Medicare Enrollment – Things You Have to Know

Medicare is a federal program that provides health insurance coverage to people who are over 65 years (and to those who are under 65 years but have a disability), no matter their income. If one is considering enrolling for Medicare, here are a few things to know about this program. 
  1. People can be eligible for Medicare coverage for a number of different reasons
Some people are eligible as soon as they turn 65, while others are eligible because they have been receiving their Social Security Disability Insurance or Railroad Retirement Board disability benefits for a minimum period of 2 years. Some patients who are diagnosed with End-Stage Renal Disease may also be eligible for Medicare coverage. 
  1. People may or may not get Medicare Parts A and B converge automatically
Those who live in the U.S. and are collecting their Social Security benefits are usually automatically enrolled into Parts A and B when they first become eligible. They can, however, choose to decline Part B coverage. People who have yet started to collect their Social Security benefits are not typically automatically enrolled in Medicare. 
  1. One can only enroll for Medicare coverage at certain times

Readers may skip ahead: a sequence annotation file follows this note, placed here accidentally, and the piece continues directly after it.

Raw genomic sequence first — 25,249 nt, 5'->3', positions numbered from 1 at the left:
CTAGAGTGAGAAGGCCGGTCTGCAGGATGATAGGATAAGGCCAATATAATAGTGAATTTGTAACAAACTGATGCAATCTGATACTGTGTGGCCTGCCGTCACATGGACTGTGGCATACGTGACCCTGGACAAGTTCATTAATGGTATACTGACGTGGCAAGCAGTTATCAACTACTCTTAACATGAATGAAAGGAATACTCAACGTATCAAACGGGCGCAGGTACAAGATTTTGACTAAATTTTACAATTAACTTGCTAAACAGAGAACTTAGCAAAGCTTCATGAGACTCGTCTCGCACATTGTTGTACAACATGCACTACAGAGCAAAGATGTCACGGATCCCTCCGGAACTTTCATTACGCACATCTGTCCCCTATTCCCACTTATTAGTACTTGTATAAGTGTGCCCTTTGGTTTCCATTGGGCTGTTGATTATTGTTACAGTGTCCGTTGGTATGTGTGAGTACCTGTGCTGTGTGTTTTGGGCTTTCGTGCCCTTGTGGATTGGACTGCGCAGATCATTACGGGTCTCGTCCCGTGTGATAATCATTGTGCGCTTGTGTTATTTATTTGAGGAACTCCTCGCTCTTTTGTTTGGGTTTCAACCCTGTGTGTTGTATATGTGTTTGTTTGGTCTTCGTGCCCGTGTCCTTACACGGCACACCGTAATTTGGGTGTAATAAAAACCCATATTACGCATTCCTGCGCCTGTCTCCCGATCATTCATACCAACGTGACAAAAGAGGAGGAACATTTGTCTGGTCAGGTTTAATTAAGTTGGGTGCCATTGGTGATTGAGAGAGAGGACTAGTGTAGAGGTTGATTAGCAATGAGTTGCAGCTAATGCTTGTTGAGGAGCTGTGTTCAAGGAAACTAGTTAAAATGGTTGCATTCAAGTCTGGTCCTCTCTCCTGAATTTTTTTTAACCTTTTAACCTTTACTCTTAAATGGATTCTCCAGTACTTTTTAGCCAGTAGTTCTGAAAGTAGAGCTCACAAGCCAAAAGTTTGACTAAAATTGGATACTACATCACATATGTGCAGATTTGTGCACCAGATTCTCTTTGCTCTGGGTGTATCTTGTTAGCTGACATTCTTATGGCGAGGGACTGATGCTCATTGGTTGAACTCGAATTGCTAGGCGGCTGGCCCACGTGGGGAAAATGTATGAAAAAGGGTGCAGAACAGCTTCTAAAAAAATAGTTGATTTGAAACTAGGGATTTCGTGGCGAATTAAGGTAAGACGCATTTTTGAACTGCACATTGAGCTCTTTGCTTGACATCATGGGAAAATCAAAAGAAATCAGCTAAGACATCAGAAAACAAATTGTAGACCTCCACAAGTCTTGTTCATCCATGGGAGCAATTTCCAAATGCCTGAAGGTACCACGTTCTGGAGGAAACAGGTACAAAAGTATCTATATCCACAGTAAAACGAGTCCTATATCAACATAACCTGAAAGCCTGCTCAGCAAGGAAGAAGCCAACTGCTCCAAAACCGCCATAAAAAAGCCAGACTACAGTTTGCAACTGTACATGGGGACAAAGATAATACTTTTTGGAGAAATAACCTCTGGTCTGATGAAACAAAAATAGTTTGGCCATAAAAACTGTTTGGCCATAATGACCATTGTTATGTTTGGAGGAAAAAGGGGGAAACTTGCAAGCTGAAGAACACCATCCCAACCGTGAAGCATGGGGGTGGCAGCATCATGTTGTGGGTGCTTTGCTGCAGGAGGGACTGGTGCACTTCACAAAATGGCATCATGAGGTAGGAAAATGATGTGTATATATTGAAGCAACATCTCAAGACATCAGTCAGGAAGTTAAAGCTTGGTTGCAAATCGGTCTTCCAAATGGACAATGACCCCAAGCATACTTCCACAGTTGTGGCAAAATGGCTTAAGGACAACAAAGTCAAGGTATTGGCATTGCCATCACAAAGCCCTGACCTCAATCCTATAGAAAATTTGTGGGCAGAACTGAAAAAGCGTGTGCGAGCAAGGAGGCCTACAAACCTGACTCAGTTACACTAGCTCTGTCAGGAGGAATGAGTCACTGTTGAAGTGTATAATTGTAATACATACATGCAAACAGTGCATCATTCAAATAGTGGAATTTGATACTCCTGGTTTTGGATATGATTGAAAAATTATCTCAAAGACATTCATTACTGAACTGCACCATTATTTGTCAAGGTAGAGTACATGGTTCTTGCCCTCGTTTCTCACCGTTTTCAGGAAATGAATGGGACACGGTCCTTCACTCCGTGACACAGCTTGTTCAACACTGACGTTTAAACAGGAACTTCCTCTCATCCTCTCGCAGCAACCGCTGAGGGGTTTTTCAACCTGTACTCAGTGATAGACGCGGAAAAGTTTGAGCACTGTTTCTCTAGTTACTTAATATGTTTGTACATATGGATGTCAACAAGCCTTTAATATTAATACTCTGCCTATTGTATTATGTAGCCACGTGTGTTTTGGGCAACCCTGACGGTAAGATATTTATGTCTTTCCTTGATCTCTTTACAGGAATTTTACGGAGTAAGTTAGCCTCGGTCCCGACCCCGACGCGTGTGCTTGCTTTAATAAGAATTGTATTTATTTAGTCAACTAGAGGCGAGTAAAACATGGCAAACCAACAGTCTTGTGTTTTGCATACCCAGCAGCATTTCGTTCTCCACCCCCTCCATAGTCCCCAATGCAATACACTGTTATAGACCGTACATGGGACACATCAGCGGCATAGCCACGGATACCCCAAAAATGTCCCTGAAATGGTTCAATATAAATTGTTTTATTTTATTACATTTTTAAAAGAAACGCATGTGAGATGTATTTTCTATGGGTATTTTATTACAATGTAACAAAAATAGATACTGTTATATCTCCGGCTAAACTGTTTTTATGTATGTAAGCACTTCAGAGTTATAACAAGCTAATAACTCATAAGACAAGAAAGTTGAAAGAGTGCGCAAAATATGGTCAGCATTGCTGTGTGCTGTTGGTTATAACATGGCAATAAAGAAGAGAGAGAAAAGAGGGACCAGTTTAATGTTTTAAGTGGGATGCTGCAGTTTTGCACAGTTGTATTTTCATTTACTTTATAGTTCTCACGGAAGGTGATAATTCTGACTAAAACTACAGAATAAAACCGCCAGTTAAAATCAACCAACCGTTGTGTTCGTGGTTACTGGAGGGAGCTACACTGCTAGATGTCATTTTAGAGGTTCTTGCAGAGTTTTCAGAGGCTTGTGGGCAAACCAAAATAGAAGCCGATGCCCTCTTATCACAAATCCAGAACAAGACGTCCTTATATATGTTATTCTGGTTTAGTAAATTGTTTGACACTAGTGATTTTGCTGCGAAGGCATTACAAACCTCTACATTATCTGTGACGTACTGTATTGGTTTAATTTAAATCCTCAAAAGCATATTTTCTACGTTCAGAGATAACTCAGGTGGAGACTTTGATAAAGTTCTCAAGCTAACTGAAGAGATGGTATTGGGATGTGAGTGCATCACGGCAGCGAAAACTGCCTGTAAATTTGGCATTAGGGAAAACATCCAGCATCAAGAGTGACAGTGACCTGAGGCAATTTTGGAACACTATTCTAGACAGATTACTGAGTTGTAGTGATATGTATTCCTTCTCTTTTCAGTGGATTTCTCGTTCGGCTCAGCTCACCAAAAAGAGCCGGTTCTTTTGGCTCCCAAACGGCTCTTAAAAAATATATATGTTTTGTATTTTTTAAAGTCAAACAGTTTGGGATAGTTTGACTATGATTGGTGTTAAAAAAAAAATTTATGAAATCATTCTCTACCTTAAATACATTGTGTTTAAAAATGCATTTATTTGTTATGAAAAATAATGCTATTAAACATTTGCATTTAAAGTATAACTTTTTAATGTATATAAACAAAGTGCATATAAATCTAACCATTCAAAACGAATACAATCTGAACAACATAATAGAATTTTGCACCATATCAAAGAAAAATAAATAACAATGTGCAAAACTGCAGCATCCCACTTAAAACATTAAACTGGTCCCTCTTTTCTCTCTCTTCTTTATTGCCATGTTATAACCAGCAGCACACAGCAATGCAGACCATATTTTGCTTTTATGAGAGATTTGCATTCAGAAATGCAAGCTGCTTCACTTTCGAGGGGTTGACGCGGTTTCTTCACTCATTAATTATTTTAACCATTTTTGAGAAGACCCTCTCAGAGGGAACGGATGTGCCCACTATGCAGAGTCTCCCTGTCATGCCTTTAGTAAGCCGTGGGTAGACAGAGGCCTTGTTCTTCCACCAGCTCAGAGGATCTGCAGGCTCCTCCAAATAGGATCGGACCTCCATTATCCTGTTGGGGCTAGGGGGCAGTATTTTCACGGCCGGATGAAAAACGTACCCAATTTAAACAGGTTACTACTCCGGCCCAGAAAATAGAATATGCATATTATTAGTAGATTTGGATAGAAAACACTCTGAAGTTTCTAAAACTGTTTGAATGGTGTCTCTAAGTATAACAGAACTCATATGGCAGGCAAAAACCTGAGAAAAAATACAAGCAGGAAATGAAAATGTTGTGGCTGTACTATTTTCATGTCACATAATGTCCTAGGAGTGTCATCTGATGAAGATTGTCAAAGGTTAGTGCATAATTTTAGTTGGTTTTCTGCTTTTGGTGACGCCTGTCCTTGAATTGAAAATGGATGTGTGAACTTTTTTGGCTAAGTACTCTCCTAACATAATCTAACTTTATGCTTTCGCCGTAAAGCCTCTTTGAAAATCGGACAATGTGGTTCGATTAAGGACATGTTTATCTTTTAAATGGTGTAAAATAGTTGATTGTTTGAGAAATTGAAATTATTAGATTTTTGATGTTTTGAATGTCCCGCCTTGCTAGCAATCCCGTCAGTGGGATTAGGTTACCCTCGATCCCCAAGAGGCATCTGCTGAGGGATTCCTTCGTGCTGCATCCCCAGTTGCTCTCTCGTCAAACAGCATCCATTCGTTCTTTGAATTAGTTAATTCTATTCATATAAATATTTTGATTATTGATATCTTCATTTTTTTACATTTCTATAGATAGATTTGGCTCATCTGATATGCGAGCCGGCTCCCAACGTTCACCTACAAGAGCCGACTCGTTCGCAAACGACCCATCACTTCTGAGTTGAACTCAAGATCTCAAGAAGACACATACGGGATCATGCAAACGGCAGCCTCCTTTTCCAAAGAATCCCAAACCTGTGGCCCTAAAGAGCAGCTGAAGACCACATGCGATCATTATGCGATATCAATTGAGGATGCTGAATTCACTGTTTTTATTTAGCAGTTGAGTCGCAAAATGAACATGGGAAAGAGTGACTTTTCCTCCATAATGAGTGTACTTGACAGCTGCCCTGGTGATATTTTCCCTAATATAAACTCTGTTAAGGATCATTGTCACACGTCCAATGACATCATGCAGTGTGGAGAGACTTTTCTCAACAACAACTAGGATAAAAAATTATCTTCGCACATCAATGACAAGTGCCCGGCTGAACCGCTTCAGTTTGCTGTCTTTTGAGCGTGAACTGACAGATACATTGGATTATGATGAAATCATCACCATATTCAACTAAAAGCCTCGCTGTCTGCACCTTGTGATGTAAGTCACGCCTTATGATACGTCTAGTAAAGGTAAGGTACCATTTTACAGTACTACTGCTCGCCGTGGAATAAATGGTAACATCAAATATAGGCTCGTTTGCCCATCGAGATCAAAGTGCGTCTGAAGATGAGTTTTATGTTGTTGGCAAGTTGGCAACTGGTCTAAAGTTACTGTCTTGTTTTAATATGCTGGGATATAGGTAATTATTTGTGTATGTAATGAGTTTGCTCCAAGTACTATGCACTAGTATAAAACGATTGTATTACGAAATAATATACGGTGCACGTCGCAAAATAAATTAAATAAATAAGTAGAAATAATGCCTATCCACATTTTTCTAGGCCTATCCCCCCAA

If one is eligible for Medicare, they will need to do their enrollment during the Initial Enrollment Period, which is a 7-month period in total (3 months before the person turns 65, the month they turn 65, and 3 months after they turn 65 years). However, people can also enroll during the General Enrollment Period, which lasts from January 1 until March 21 each year, or the Special Enrollment Period, which is outside both the Initial Enrollment and General Enrollment Periods. 
  1. It’s important to be aware of how Medicare will work with one’s existing health insurance plan
When one’s current health insurance plan and Medicare are responsible for paying the same claim, the coordination of benefits will determine how Medicare will work with other insurance coverage. It’s important for people to immediately get in touch with their health insurance company to understand how this will work and how much each plan is likely to pay.